We all were sad to hear about comedian and actor Robin Williams taking his own life on August 11. Like Mr. Williams, many people suffer from depression, and it is hard to see the signs.
According to Mayo Clinic www.mayoclinic.org, mental illness refers to a wide range of mental health conditions, i.e. disorders that affect your mood, thinking and behavior. Mental illness can include depression, anxiety disorders, schizophrenia, eating disorders and addictive behaviors.
Many people have mental health concerns from time to time. But a mental health concern becomes a mental illness when ongoing signs and symptoms cause frequent stress and affect one’s ability to function. Mental illness can make a person miserable and can cause problems in daily life, at work or in personal relationships. In most cases, symptoms can be managed with a combination of medications and counseling (psychotherapy).
There are resources here in Arizona that provide help. Here are a few websites offering information on how to help if you or a loved one is experiencing depression.
Some other famous persons that have suffered from depression are:
When Mad Men actor Hamm was 20, he experienced chronic depression following his father’s death. The structured environment of work and school helped him recover, but he also relied on therapy and anti-depressants .
In her 2011 memoir, All That Is Bitter & Sweet, she revealed that she considered suicide as a sixth-grader, and in 2006 underwent 42 days in a rehab clinic for depression. “I would have died without it,” she told People magazine in April 2011.
The world saw a darker side of the actor in 2007 when reports surfaced that he had attempted suicide at his California home. Some friends were shocked, but others said that Wilson, who was 38 at the time, had “battled his share of demons, which have included drug addiction,” reported People.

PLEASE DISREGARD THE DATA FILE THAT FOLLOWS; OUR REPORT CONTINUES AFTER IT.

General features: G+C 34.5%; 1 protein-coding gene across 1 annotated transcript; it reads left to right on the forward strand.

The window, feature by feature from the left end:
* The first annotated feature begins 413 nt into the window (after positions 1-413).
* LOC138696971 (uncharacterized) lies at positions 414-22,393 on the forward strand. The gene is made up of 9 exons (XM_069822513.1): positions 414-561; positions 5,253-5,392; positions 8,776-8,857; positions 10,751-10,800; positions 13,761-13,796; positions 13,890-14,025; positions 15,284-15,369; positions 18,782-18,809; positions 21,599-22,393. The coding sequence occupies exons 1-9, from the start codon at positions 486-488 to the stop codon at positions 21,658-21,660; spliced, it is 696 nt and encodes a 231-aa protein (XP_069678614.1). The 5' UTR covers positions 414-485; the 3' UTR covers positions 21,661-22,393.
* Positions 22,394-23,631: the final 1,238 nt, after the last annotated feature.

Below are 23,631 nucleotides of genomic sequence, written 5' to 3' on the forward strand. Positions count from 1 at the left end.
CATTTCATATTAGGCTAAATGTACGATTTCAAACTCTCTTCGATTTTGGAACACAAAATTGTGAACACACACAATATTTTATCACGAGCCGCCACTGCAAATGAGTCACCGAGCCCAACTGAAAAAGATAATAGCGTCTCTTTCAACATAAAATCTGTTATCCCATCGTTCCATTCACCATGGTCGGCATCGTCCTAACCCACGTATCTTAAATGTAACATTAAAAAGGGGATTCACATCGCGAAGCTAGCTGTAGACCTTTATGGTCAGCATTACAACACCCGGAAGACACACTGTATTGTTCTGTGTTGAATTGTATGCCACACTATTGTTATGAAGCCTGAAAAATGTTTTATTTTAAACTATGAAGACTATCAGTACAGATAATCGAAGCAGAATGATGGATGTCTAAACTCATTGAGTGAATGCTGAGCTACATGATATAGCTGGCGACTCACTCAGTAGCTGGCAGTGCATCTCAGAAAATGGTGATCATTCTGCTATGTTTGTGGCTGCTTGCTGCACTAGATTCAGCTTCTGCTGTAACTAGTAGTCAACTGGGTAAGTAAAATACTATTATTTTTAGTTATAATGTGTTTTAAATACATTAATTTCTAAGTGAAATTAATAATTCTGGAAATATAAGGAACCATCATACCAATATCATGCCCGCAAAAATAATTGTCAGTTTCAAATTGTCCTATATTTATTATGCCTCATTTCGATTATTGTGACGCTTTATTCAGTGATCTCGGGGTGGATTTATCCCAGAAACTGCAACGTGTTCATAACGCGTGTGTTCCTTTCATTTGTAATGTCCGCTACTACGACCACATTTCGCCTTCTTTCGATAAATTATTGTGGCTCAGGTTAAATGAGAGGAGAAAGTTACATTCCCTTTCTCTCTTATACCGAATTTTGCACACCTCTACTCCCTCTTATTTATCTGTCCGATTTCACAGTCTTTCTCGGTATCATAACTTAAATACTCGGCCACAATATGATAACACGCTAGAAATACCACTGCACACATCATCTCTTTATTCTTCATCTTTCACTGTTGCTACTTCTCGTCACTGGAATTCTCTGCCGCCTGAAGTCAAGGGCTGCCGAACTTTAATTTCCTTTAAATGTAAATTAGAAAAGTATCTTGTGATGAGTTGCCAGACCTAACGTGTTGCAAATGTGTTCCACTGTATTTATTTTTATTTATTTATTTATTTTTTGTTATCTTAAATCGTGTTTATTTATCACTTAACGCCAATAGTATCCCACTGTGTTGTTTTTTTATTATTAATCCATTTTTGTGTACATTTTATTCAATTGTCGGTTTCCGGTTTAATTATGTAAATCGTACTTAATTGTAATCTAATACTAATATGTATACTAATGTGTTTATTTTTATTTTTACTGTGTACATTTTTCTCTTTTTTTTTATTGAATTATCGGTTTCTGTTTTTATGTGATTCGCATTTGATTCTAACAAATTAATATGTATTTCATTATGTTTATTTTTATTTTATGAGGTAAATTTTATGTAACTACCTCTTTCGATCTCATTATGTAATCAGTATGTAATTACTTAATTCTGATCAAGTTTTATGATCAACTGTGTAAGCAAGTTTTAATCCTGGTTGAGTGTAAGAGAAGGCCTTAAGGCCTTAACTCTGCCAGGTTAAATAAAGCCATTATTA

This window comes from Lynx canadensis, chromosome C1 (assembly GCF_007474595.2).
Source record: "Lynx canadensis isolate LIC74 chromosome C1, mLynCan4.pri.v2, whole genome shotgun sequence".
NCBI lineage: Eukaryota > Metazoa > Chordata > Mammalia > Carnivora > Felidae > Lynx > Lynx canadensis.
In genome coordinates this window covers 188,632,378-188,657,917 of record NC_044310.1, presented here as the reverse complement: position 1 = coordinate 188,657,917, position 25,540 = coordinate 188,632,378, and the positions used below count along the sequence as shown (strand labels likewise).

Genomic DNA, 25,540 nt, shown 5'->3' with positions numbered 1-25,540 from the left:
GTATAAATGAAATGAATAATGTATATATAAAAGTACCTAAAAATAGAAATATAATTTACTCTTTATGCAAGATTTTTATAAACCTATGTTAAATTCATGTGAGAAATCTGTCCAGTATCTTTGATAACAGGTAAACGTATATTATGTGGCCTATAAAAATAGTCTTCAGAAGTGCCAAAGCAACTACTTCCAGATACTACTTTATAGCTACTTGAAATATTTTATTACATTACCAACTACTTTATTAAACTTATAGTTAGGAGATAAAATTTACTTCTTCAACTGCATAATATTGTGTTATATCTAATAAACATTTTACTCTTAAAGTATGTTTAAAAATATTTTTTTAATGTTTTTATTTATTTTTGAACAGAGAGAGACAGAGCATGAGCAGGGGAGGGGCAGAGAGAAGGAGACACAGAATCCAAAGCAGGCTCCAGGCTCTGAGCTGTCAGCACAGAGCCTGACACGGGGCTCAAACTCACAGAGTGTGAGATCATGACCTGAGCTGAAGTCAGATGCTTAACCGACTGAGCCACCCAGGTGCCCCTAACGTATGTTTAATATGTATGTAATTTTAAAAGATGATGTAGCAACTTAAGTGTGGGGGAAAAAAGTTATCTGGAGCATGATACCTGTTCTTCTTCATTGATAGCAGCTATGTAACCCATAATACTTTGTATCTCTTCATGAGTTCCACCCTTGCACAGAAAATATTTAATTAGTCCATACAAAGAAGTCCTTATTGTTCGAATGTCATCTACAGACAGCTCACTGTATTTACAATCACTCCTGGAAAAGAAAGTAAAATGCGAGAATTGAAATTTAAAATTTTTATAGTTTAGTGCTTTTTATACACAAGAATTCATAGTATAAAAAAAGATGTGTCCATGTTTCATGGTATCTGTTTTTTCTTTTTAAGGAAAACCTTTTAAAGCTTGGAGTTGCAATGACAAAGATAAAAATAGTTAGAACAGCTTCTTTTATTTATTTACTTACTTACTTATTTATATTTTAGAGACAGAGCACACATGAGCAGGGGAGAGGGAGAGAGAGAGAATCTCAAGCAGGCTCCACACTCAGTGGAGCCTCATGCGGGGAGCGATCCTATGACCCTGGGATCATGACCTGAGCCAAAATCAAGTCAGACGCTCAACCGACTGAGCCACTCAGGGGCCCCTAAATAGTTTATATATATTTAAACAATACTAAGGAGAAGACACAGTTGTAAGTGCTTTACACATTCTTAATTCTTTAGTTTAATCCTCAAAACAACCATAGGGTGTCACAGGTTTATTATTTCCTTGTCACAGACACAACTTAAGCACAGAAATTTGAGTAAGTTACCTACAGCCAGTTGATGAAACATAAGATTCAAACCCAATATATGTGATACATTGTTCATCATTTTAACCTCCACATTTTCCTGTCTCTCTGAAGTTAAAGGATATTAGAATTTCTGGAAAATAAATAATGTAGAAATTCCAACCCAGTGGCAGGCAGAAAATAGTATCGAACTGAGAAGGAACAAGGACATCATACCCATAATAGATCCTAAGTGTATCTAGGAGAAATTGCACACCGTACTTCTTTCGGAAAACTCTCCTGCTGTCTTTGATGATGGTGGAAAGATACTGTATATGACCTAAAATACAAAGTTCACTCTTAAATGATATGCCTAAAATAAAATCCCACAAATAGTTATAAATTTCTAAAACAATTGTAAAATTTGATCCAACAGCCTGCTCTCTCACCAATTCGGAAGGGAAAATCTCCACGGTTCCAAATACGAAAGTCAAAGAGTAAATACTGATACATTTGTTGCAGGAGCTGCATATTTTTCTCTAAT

The whole truth behind Ledger’s tragic death in January 2008 likely will never be known: The troubled actor, 28, was reported to have accidentally overdosed on sleeping pills, painkillers, and anxiety drugs not long after revealing to the New York Times that he’d been suffering from insomnia.
The former NFL player shocked family and friends in November 2006 when he took his own life at age 44. Posthumous studies suggest he’d been suffering from brain damage and depression, both related to concussions sustained during football games.
Jeret “Speedy” Peterson
This Olympic freestyle skier lost his long-time battle with depression in 2011 when he died of a self-inflicted gunshot wound at age 29.
Before Kate Middleton married England’s Prince William in 2011, she received counseling to prepare herself for life with the royal family, according to the Daily Mail. The counseling was likely meant to be preventive: William’s mother, Diana, after all, had experienced loneliness and depression in her role as a prince’s wife.
The actor best known for his role in the 1990s sitcom “Growing Pains” battled depression for most of his life. That’s what Koenig’s father told reporters in February 2010, shortly after Koenig took his own life.
The model and actress was one of the first and most prominent celebrities to speak openly about her struggle with postpartum depression. She wrote about it in her 2005 book, “Down Came the Rain: My Journey Through Postpartum Depression”